If it were just U.S. rates that were rising, that would be one thing, but rates have been on the move in Europe and Japan. In this next table, you can see two things: (1) much of the one-month rise in rates can be attributed to the past 24 hours (red arrows), and (2) quite a number of the most problematic nations have bond yields that are below their recent highs (as seen in the green circle).


What I gather from this is that countries like Spain, Portugal, Greece, and Italy do not deserve the ridiculously low rates they now enjoy, and that those old highs in yield will be revisited.

Where the U.S. had a change in yield trend in mid-May 2013, Spain was leading the charge by reversing course in early May:

Who was buying all that junky sovereign debt at inflated prices as Spanish yields fell? Institutions and speculators. The institutions were entities like Spanish banks and the Spain pension system, buying Spanish debt for reasons that seem far more political than financially prudent. For a while, that strategy worked, as rising bond prices delivered both nice yields and capital gains, but now pretty much anybody who bought those bonds in 2013 is (at best) roughly even for the year, leaving plenty who are nursing losses.

The speculators in this story represented the hottest of the hot money, involving hedge funds jumping on any trades that seemed to be headed in the right direction and/or offered useful yields for spread trades, both of which conditions were met by southern European sovereign debt. But that hot money is best described by the phrase easy come, easy go. It arrives fast and leaves even faster.

Okay, so what we can say at this point is that bonds are being sold off around the world. This is very bad for equities, because there’s a connection between falling yields and rising equities. As yields fall, the risk-appetite of investors climbs because they need returns, and so they put more money into equities and real estate. This is especially true when interest rates are negative, meaning that they yield less than the rate of inflation, and that is precisely what the Fed engineered. On purpose.

However, this coin has two sides, and the less virtuous face combines rising bond yields with falling equities. It is simply the reverse of the Fed’s desired and manufactured outcome of the prior several years.

If we look at the U.S. stock market, as typified by the S&P 500, we see that it peaked in May (to no one’s surprise, I hope) and has been steadily falling over the same period that interest rates have been rising.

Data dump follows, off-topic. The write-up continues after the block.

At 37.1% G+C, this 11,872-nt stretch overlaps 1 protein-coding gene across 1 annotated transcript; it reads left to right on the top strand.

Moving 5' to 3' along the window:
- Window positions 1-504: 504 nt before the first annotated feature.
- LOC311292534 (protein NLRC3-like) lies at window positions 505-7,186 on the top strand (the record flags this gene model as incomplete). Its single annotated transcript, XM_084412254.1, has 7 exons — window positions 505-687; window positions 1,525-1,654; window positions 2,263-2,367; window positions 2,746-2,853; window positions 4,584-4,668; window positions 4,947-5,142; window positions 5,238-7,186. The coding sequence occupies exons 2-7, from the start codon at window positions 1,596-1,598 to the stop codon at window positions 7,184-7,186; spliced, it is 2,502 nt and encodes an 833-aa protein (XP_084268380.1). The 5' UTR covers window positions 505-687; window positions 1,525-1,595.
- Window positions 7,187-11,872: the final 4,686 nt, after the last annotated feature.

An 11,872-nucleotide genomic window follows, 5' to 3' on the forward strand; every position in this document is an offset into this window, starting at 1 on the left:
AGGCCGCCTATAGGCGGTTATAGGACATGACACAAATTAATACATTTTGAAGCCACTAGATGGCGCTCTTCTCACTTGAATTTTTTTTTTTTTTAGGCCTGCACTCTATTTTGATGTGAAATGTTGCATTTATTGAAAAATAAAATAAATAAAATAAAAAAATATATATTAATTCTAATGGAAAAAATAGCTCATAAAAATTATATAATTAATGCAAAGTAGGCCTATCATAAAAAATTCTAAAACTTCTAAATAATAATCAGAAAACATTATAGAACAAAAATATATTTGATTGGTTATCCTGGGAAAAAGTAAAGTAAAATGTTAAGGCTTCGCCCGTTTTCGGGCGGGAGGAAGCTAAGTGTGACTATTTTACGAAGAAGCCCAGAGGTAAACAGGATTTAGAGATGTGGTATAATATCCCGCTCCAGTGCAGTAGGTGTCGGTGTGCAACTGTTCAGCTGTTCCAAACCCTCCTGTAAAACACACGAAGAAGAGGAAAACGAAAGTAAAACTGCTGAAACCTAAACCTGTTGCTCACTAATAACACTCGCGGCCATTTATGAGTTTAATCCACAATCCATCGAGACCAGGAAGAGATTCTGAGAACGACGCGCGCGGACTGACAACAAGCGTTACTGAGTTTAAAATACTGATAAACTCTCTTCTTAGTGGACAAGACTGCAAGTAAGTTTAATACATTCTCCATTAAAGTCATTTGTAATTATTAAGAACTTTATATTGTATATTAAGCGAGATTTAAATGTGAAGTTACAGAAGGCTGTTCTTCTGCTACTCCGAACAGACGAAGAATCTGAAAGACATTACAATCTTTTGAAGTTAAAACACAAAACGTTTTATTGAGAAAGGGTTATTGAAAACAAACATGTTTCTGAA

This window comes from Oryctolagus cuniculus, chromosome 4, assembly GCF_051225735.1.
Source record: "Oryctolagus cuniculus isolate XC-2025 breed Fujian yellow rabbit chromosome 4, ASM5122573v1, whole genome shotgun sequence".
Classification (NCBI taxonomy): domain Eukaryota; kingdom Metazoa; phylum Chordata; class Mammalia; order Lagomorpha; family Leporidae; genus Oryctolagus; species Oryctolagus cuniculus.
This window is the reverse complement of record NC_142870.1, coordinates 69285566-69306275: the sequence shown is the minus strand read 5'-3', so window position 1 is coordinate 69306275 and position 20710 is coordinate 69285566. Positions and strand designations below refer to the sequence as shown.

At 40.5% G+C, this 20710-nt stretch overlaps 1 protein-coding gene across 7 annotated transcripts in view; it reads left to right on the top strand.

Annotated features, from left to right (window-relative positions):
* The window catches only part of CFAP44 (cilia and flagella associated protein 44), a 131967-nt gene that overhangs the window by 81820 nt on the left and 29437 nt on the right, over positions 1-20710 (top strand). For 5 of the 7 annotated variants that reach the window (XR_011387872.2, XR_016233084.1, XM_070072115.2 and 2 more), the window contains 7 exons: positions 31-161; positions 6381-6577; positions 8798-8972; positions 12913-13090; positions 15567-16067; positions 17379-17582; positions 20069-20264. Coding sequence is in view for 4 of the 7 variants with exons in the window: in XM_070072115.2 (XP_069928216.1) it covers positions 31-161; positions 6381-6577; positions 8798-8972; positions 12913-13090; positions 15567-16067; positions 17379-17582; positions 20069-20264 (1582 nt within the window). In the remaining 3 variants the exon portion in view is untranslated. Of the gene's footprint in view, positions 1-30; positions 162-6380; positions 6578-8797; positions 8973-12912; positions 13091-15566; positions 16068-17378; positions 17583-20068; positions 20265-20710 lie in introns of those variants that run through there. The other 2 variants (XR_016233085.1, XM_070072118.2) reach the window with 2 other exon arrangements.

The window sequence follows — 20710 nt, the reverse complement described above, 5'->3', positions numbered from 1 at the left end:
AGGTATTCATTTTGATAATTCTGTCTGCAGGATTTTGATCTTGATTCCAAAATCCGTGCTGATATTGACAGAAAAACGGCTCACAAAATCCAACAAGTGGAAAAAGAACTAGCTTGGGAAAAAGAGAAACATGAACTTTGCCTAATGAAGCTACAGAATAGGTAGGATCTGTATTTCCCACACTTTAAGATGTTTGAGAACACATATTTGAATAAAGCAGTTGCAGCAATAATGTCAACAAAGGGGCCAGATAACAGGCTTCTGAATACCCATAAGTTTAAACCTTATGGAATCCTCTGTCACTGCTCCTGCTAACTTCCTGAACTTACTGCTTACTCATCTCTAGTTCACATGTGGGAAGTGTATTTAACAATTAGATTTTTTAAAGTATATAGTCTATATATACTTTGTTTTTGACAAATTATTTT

1600 is now the magic ’round number’ for the market to break through if it is heading lower, which I think it is. We’ll also note that the 50-day moving average (the rising blue line) has been critical support for the S&P 500 throughout the entire advance (green circles), and that it has been soundly violated on this drop.

Commodities have been heading down, too, but seemingly as a part of a larger move that’s been underway for a couple of years:

Note that commodities are now beneath their 200-week moving average, which is a very bearish indicator (green circle).

Collectively, the move away from commodities, bonds, and equities in all markets globally tells us that there’s nowhere to hide and that this is a 2008-style dash for cash. Everything is being sold, as it must, to meet margin calls, pay down leverage, and get out of positions; all are signs of the end of a speculative phase.

I know it’s a lot to claim that we are at that turning point, but the evidence that we are there is now more than a month old, and it’s time to consider that we are entering the next phase of our date with destiny.

What’s Coming Next

In Part II: The Ride Down from Here, we look at the increasing number of flashing indicators warning that a 2008-style but worse sell-off is arriving. We say “worse” because this time it looks like it will be accompanied by a vicious cycle of rising interest rates. Plus, governments and central banks have used up all of their major options already. There are no more white knights to hope for.

We examine the likeliest course from here for asset prices and what to expect from the central planners as desperation increasingly drives the decision-making. We also look at what defensive steps individual investors should be considering. Because, as we’ve been advising for months, now is a time for safety.

Buckle up. It’s going to be a bumpy summer.

Click here to read Part II of this report (free executive summary; enrollment required for full access).